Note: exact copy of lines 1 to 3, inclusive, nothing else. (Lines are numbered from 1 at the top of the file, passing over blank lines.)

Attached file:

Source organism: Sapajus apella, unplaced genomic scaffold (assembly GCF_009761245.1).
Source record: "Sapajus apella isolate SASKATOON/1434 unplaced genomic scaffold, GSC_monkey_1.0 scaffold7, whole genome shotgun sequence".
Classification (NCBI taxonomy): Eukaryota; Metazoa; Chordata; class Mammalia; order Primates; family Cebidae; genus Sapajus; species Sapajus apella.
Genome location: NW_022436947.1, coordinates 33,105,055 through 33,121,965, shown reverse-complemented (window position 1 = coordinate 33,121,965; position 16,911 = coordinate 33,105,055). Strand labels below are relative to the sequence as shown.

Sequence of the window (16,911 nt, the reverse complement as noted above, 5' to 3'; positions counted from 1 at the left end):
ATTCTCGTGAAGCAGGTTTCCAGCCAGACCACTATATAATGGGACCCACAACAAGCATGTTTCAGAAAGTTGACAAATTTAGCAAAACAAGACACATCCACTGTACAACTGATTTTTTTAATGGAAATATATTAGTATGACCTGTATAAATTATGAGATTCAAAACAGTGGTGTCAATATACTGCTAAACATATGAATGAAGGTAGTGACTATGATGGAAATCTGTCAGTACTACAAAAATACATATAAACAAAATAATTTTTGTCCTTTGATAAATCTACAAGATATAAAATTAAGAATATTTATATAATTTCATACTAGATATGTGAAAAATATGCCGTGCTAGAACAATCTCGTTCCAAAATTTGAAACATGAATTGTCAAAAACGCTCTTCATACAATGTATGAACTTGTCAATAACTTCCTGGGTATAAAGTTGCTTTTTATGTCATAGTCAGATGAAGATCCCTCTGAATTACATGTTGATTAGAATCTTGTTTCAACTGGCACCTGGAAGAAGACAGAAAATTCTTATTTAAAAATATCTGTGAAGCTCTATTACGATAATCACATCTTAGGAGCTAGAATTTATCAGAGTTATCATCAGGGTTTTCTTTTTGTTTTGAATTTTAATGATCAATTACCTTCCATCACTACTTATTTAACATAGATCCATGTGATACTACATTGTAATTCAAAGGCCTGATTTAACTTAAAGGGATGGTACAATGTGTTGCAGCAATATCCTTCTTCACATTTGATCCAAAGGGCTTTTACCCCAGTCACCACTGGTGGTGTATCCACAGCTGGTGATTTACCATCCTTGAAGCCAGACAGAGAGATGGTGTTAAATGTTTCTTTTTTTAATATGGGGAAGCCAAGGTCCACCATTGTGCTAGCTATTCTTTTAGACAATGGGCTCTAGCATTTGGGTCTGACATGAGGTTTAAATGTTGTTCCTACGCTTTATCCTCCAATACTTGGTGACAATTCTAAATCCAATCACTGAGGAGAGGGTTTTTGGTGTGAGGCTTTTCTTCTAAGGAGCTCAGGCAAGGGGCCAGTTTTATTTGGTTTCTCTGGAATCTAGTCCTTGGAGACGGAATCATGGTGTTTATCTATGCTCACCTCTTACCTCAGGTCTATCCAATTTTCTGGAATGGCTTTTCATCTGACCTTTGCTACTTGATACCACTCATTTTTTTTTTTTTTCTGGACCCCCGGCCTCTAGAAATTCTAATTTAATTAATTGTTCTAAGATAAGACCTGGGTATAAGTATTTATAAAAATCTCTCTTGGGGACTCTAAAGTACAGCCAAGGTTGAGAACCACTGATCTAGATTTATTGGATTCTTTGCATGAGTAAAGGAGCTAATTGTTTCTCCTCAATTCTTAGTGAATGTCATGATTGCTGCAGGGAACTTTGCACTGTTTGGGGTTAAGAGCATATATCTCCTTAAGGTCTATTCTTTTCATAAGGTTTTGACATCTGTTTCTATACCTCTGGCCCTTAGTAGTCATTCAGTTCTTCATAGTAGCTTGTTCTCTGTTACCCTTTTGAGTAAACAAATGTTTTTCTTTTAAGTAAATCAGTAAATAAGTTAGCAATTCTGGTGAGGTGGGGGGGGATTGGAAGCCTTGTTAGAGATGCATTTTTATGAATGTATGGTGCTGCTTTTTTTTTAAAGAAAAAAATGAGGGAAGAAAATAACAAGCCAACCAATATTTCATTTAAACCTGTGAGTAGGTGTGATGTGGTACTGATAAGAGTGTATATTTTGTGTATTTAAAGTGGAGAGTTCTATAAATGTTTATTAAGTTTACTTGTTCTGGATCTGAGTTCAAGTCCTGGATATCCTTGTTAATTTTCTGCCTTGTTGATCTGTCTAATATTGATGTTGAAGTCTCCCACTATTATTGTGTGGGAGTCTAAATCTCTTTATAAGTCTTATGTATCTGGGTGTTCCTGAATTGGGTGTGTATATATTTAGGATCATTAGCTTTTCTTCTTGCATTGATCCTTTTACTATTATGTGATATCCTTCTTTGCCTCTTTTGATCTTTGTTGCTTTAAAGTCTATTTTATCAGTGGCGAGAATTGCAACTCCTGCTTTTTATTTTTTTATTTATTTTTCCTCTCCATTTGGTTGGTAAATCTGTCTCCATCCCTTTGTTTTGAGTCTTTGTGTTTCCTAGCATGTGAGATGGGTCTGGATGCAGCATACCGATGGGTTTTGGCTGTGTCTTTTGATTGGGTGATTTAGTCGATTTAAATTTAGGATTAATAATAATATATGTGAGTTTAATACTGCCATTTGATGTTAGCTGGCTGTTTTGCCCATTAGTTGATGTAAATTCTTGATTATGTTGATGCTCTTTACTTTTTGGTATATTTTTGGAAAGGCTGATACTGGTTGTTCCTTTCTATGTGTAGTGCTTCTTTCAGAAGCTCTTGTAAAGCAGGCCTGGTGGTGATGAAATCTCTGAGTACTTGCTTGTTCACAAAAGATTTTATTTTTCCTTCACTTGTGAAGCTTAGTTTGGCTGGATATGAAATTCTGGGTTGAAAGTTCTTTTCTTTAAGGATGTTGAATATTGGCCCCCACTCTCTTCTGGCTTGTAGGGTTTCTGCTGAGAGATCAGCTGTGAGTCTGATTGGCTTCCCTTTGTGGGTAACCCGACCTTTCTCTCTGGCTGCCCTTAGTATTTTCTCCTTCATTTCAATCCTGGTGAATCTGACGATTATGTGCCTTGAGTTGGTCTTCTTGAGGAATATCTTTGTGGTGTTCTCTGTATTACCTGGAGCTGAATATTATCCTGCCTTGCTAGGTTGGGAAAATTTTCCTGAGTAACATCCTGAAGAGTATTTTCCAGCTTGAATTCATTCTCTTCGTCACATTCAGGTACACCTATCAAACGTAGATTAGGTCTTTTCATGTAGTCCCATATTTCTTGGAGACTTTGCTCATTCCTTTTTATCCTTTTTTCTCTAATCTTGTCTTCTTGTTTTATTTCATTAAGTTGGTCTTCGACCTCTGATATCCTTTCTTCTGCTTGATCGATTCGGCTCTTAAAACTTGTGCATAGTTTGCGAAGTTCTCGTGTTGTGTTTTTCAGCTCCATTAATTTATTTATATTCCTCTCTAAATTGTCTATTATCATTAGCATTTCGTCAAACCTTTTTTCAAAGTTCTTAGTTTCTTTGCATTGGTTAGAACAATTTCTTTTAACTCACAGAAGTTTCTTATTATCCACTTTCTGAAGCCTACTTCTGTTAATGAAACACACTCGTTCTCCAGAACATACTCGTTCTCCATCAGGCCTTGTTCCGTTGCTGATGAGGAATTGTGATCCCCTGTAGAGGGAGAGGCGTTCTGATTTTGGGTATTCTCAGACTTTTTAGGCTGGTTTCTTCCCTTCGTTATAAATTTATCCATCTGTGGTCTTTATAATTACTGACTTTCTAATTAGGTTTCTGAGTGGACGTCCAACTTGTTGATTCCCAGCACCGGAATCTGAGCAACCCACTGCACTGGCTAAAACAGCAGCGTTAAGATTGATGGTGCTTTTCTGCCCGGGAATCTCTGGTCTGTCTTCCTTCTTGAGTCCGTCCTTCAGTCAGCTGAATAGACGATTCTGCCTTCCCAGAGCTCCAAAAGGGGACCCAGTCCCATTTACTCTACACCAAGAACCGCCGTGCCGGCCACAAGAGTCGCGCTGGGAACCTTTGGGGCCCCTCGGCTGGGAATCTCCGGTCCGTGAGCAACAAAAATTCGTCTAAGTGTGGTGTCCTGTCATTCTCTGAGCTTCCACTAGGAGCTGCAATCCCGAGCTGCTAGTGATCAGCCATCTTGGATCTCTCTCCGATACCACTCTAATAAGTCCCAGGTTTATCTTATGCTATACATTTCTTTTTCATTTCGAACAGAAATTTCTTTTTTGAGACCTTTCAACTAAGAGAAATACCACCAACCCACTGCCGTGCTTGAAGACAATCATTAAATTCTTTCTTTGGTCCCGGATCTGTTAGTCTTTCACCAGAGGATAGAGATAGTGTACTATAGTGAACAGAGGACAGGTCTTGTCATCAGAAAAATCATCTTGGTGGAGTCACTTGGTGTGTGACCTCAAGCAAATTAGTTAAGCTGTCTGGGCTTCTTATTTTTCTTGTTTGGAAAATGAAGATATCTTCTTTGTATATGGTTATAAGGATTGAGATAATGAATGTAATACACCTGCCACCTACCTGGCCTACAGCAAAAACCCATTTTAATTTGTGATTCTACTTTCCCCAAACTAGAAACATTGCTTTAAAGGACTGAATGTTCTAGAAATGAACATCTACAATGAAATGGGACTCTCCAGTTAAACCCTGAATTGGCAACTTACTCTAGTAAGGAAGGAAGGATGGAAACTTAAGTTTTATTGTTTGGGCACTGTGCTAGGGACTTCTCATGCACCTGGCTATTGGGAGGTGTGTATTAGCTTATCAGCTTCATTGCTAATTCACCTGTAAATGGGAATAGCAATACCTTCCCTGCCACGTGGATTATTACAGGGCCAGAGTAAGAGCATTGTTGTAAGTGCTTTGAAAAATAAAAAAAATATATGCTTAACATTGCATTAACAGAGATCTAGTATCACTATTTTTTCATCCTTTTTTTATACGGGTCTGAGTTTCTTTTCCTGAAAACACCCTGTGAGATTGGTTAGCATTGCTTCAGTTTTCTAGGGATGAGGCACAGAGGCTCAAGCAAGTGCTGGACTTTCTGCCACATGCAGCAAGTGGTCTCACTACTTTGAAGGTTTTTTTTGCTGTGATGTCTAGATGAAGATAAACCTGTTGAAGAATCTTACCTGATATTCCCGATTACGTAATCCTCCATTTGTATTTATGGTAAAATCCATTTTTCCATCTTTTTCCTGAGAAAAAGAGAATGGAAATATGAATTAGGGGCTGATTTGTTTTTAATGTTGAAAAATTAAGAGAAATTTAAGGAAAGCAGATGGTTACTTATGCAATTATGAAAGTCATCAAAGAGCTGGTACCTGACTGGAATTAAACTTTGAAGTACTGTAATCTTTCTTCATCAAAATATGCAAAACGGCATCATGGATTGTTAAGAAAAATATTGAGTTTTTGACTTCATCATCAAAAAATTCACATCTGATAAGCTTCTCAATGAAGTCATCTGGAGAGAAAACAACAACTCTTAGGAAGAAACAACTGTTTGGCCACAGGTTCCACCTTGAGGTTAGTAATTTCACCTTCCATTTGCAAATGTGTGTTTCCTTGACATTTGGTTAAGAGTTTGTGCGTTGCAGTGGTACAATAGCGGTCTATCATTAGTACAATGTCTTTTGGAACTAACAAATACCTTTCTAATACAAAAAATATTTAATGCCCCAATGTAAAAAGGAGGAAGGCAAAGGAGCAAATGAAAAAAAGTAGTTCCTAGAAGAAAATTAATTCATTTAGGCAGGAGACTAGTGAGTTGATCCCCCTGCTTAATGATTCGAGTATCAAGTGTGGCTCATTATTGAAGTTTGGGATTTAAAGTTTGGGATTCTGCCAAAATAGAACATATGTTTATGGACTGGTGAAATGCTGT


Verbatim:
Source organism: Sapajus apella, unplaced genomic scaffold (assembly GCF_009761245.1).
Source record: "Sapajus apella isolate SASKATOON/1434 unplaced genomic scaffold, GSC_monkey_1.0 scaffold7, whole genome shotgun sequence".
Classification (NCBI taxonomy): Eukaryota; Metazoa; Chordata; class Mammalia; order Primates; family Cebidae; genus Sapajus; species Sapajus apella.